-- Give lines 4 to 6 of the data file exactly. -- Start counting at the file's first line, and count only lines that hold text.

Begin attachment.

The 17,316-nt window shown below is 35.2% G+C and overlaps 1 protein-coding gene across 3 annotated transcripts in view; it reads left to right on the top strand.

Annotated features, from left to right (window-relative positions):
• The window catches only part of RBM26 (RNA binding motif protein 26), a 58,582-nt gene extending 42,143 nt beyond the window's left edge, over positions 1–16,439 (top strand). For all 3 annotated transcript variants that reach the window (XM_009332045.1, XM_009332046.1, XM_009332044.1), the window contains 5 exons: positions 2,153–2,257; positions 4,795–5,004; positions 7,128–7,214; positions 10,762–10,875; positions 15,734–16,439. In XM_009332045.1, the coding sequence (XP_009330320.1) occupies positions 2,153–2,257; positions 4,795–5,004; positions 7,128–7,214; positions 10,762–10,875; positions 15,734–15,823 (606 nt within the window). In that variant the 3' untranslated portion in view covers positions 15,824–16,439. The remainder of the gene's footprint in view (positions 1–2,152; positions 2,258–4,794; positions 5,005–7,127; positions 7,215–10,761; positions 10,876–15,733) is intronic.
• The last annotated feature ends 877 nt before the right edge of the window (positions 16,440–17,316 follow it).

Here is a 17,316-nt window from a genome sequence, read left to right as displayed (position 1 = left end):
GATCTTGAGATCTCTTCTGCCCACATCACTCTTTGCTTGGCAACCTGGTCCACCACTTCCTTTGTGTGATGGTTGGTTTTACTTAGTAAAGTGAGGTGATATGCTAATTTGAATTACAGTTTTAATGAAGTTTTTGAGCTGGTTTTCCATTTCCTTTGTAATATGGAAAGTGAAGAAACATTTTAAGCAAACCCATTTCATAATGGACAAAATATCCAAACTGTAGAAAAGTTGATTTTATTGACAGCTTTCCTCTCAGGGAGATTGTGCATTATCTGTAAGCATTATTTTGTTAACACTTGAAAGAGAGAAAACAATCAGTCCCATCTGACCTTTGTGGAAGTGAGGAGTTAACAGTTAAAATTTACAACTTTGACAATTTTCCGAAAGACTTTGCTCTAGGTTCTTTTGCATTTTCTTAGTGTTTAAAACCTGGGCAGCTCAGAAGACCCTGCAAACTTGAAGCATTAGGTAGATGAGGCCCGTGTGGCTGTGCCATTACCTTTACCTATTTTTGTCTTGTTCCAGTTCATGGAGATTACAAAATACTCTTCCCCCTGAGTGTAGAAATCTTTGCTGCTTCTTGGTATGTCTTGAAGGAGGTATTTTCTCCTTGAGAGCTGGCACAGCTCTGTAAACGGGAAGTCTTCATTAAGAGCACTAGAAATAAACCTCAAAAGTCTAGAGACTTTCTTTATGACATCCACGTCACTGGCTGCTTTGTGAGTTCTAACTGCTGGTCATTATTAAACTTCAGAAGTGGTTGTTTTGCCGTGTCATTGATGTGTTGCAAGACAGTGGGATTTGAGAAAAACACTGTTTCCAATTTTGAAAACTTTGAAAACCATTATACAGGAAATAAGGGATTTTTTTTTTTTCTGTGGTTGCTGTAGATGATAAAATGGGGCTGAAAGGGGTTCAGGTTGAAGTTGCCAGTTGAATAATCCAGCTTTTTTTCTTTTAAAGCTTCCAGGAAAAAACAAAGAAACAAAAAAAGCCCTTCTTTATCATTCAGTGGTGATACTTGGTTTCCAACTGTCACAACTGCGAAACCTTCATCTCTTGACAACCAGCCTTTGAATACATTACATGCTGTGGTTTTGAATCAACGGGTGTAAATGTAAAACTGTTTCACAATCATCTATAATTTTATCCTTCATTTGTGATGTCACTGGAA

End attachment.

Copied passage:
• The last annotated feature ends 877 nt before the right edge of the window (positions 16,440–17,316 follow it).

Here is a 17,316-nt window from a genome sequence, read left to right as displayed (position 1 = left end):
GATCTTGAGATCTCTTCTGCCCACATCACTCTTTGCTTGGCAACCTGGTCCACCACTTCCTTTGTGTGATGGTTGGTTTTACTTAGTAAAGTGAGGTGATATGCTAATTTGAATTACAGTTTTAATGAAGTTTTTGAGCTGGTTTTCCATTTCCTTTGTAATATGGAAAGTGAAGAAACATTTTAAGCAAACCCATTTCATAATGGACAAAATATCCAAACTGTAGAAAAGTTGATTTTATTGACAGCTTTCCTCTCAGGGAGATTGTGCATTATCTGTAAGCATTATTTTGTTAACACTTGAAAGAGAGAAAACAATCAGTCCCATCTGACCTTTGTGGAAGTGAGGAGTTAACAGTTAAAATTTACAACTTTGACAATTTTCCGAAAGACTTTGCTCTAGGTTCTTTTGCATTTTCTTAGTGTTTAAAACCTGGGCAGCTCAGAAGACCCTGCAAACTTGAAGCATTAGGTAGATGAGGCCCGTGTGGCTGTGCCATTACCTTTACCTATTTTTGTCTTGTTCCAGTTCATGGAGATTACAAAATACTCTTCCCCCTGAGTGTAGAAATCTTTGCTGCTTCTTGGTATGTCTTGAAGGAGGTATTTTCTCCTTGAGAGCTGGCACAGCTCTGTAAACGGGAAGTCTTCATTAAGAGCACTAGAAATAAACCTCAAAAGTCTAGAGACTTTCTTTATGACATCCACGTCACTGGCTGCTTTGTGAGTTCTAACTGCTGGTCATTATTAAACTTCAGAAGTGGTTGTTTTGCCGTGTCATTGATGTGTTGCAAGACAGTGGGATTTGAGAAAAACACTGTTTCCAATTTTGAAAACTTTGAAAACCATTATACAGGAAATAAGGGATTTTTTTTTTTTCTGTGGTTGCTGTAGATGATAAAATGGGGCTGAAAGGGGTTCAGGTTGAAGTTGCCAGTTGAATAATCCAGCTTTTTTTCTTTTAAAGCTTCCAGGAAAAAACAAAGAAACAAAAAAAGCCCTTCTTTATCATTCAGTGGTGATACTTGGTTTCCAACTGTCACAACTGCGAAACCTTCATCTCTTGACAACCAGCCTTTGAATACATTACATGCTGTGGTTTTGAATCAACGGGTGTAAATGTAAAACTGTTTCACAATCATCTATAATTTTATCCTTCATTTGTGATGTCACTGGAA